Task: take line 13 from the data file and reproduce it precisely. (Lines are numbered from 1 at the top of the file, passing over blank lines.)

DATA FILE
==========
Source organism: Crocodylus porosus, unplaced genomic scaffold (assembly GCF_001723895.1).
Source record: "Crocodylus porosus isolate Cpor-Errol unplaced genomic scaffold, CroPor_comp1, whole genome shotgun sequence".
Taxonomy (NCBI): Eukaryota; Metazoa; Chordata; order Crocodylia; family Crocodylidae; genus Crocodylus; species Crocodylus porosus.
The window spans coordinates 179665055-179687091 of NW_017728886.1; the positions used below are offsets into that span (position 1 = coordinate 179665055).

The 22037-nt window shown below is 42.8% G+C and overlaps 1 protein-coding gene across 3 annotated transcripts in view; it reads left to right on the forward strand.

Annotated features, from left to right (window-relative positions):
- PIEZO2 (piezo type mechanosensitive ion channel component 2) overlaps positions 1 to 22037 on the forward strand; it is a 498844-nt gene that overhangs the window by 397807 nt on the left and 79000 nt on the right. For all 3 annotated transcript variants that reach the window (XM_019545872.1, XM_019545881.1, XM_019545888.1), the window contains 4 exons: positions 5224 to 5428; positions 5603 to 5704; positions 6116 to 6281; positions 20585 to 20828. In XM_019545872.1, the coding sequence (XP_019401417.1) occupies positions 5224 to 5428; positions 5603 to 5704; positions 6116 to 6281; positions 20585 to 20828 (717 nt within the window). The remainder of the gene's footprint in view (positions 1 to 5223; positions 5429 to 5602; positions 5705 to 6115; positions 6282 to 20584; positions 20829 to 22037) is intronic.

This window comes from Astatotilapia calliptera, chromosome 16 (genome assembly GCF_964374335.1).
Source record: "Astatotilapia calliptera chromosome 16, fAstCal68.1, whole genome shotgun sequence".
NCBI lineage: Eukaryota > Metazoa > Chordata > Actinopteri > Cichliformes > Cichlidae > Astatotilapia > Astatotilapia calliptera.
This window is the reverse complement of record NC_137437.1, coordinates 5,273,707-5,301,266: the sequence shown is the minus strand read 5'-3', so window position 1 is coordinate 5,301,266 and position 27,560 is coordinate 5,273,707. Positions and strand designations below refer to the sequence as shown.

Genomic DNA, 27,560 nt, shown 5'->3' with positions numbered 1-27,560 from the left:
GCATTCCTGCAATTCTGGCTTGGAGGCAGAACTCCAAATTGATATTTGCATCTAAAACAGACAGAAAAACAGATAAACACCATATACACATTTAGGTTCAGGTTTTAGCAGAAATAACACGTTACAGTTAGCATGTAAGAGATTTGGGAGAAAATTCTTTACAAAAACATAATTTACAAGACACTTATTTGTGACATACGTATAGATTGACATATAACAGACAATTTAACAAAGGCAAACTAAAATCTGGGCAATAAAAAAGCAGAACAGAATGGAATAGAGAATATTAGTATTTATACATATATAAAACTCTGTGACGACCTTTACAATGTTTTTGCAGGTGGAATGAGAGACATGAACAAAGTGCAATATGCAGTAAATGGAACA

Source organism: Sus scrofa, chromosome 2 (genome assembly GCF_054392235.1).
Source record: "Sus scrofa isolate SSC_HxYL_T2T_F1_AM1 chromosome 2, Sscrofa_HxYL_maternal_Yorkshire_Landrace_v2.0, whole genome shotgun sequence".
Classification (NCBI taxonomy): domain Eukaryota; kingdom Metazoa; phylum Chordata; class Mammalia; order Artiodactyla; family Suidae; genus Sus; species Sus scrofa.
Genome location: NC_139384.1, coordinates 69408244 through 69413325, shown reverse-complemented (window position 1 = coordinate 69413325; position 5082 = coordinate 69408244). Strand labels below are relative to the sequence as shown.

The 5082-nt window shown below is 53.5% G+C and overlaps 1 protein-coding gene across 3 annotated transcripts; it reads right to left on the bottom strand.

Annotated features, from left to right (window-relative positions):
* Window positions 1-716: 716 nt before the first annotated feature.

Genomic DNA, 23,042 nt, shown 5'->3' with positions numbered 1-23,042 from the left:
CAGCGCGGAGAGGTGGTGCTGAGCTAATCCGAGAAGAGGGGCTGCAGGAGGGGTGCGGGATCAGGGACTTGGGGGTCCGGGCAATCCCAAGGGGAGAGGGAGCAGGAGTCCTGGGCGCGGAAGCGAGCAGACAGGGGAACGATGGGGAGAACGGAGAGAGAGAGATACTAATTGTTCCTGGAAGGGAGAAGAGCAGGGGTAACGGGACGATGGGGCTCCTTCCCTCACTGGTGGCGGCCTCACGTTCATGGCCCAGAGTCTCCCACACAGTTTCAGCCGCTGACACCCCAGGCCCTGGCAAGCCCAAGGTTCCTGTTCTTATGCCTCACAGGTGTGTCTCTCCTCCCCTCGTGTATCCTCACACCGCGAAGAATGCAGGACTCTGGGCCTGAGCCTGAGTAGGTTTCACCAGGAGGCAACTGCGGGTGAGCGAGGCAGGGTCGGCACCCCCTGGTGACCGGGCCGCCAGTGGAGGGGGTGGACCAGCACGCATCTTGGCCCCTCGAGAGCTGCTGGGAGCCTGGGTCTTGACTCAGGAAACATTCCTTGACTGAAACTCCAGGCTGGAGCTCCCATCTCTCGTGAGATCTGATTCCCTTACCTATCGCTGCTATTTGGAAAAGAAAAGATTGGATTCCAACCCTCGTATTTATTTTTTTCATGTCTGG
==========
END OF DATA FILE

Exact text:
GCATTCCTGCAATTCTGGCTTGGAGGCAGAACTCCAAATTGATATTTGCATCTAAAACAGACAGAAAAACAGATAAACACCATATACACATTTAGGTTCAGGTTTTAGCAGAAATAACACGTTACAGTTAGCATGTAAGAGATTTGGGAGAAAATTCTTTACAAAAACATAATTTACAAGACACTTATTTGTGACATACGTATAGATTGACATATAACAGACAATTTAACAAAGGCAAACTAAAATCTGGGCAATAAAAAAGCAGAACAGAATGGAATAGAGAATATTAGTATTTATACATATATAAAACTCTGTGACGACCTTTACAATGTTTTTGCAGGTGGAATGAGAGACATGAACAAAGTGCAATATGCAGTAAATGGAACA